Third, we remain inconsistent: Matt Ineson is still waiting for the apology which was promised at IICSA; three months after ‘Graham’ brought allegations of substance against the Archbishop of Canterbury, still no investigator has been appointed, and nobody has been interviewed because of ‘technicalities’ currently incomprehensible.

Whatever the truth or weight of the allegations, this is unfair and unsatisfactory for complainant and respondent alike. Graham seeks to know the truth, and Archbishop Justin should not remain under a cloud indefinitely. This needs proper resolution one way or the other. It is hard to take an institution seriously whilst an inquiry into its most senior figure is stuck in the procedural weeds.

The specific IICSA recommendations and responses to them will need to be carefully scrutinised in detail, but one initial recommendation is especially striking. Bishops will lose executive control over the safeguarding role within their dioceses. This is potentially a major legal-ecclesial change if Bishops of the Established Church surrender authority over clergy discipline to the secular powers. It may be justified, even necessary, but it is not insignificant. Prelates in former times surrendered their lives rather than their spiritual authority, but our Bishops may be so morally weakened that they retreat not with a bang but a whimper.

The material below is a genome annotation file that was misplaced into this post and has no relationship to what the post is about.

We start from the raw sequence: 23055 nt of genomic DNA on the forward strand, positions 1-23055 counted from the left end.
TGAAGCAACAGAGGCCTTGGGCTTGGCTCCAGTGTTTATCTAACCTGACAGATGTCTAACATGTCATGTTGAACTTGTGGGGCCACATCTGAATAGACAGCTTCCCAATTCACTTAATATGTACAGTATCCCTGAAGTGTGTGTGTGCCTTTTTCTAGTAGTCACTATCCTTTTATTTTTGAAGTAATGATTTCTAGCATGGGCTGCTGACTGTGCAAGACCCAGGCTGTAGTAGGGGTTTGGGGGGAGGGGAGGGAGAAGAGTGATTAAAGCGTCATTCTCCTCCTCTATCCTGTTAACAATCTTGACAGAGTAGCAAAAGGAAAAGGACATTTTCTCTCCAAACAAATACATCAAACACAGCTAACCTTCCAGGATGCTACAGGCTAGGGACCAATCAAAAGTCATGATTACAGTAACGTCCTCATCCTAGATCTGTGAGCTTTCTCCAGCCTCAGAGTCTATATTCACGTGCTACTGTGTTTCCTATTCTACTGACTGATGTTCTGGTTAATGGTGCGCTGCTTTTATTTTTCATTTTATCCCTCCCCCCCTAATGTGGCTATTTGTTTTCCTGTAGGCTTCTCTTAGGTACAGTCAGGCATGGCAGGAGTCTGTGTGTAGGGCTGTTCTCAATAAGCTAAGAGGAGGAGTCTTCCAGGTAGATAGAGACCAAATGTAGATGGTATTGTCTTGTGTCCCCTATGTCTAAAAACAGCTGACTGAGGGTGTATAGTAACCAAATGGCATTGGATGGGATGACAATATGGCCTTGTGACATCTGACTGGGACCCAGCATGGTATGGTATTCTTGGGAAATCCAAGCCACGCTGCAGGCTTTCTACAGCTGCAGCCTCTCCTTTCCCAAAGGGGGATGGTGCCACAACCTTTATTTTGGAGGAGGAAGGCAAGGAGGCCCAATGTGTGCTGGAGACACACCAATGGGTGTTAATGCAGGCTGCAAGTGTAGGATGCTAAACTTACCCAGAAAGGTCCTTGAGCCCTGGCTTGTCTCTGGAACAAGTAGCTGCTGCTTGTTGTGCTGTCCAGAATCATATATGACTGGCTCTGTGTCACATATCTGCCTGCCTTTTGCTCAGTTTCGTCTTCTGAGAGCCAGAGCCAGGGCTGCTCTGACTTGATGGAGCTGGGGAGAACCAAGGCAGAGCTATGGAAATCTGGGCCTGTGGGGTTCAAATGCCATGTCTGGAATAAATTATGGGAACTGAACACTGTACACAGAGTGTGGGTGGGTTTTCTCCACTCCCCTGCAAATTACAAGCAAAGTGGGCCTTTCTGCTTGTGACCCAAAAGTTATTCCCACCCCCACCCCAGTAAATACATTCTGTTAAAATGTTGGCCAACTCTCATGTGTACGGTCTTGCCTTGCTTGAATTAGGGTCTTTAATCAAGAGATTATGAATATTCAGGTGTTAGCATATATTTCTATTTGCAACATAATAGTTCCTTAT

Yet it may not be quite as clear cut as that. IICSA envisages independent Diocesan Safeguarding Officers reporting to the central National Safeguarding Team, which should have significant independent membership. But to whom will they accountable? Currently that team reports to the Secretary General, and he to the Archbishops’ Council, which has become energised, partly perhaps following the lodging of a complaint to the Charity Commission that it has been failing in its Trustee oversight duties. In his responses to questions on this morning’s Radio 4 Today programme, the Archbishop of Canterbury referenced that “We have become bureaucratised.”

This is precisely what the survivors fear; that under the media spotlight a flurry of activity has occurred – but they wonder what will happen when the media caravan moves on? Within the last month, with all this attention, with all the talk of improvement, and with hope and expectation abounding, two CofE survivors have attempted to take their lives. That is ultimately what this is all about: making life bearable for those the Church’s servants abused – whether they did so in clerical robes or grey suits. This report is a cause of great shame: prostration is the only response.